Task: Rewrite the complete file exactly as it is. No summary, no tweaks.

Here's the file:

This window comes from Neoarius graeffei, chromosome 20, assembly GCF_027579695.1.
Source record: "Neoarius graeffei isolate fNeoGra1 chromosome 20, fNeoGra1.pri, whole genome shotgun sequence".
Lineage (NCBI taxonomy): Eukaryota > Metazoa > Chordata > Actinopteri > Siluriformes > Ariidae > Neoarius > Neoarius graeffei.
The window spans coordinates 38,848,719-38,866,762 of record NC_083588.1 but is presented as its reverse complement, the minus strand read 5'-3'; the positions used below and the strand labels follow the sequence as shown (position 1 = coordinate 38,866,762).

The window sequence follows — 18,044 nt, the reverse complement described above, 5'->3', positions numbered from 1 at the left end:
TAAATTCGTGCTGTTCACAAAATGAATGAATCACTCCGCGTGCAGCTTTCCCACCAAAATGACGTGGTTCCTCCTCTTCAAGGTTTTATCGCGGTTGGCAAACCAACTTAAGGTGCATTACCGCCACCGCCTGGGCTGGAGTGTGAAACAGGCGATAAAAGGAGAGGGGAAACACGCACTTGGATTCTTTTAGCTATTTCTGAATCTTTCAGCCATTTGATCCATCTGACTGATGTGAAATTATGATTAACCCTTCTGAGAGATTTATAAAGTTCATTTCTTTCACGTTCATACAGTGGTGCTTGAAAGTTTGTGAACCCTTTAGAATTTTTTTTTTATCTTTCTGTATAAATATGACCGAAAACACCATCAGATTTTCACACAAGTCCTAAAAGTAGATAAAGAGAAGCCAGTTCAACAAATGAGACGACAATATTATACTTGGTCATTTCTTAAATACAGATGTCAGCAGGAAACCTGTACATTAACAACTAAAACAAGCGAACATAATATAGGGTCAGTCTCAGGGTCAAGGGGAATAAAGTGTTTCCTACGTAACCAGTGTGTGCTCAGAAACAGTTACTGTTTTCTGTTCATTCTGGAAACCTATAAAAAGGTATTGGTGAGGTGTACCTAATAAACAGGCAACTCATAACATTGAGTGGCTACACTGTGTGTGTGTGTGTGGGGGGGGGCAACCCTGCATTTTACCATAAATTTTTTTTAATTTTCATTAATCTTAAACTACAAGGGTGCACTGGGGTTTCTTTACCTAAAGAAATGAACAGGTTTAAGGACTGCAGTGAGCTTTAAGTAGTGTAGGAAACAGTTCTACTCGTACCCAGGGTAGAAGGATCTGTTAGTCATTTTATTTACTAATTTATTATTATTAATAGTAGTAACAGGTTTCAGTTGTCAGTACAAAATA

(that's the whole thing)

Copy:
This window comes from Neoarius graeffei, chromosome 20, assembly GCF_027579695.1.
Source record: "Neoarius graeffei isolate fNeoGra1 chromosome 20, fNeoGra1.pri, whole genome shotgun sequence".
Lineage (NCBI taxonomy): Eukaryota > Metazoa > Chordata > Actinopteri > Siluriformes > Ariidae > Neoarius > Neoarius graeffei.
The window spans coordinates 38,848,719-38,866,762 of record NC_083588.1 but is presented as its reverse complement, the minus strand read 5'-3'; the positions used below and the strand labels follow the sequence as shown (position 1 = coordinate 38,866,762).

The window sequence follows — 18,044 nt, the reverse complement described above, 5'->3', positions numbered from 1 at the left end:
TAAATTCGTGCTGTTCACAAAATGAATGAATCACTCCGCGTGCAGCTTTCCCACCAAAATGACGTGGTTCCTCCTCTTCAAGGTTTTATCGCGGTTGGCAAACCAACTTAAGGTGCATTACCGCCACCGCCTGGGCTGGAGTGTGAAACAGGCGATAAAAGGAGAGGGGAAACACGCACTTGGATTCTTTTAGCTATTTCTGAATCTTTCAGCCATTTGATCCATCTGACTGATGTGAAATTATGATTAACCCTTCTGAGAGATTTATAAAGTTCATTTCTTTCACGTTCATACAGTGGTGCTTGAAAGTTTGTGAACCCTTTAGAATTTTTTTTTTATCTTTCTGTATAAATATGACCGAAAACACCATCAGATTTTCACACAAGTCCTAAAAGTAGATAAAGAGAAGCCAGTTCAACAAATGAGACGACAATATTATACTTGGTCATTTCTTAAATACAGATGTCAGCAGGAAACCTGTACATTAACAACTAAAACAAGCGAACATAATATAGGGTCAGTCTCAGGGTCAAGGGGAATAAAGTGTTTCCTACGTAACCAGTGTGTGCTCAGAAACAGTTACTGTTTTCTGTTCATTCTGGAAACCTATAAAAAGGTATTGGTGAGGTGTACCTAATAAACAGGCAACTCATAACATTGAGTGGCTACACTGTGTGTGTGTGTGTGGGGGGGGGCAACCCTGCATTTTACCATAAATTTTTTTTAATTTTCATTAATCTTAAACTACAAGGGTGCACTGGGGTTTCTTTACCTAAAGAAATGAACAGGTTTAAGGACTGCAGTGAGCTTTAAGTAGTGTAGGAAACAGTTCTACTCGTACCCAGGGTAGAAGGATCTGTTAGTCATTTTATTTACTAATTTATTATTATTAATAGTAGTAACAGGTTTCAGTTGTCAGTACAAAATA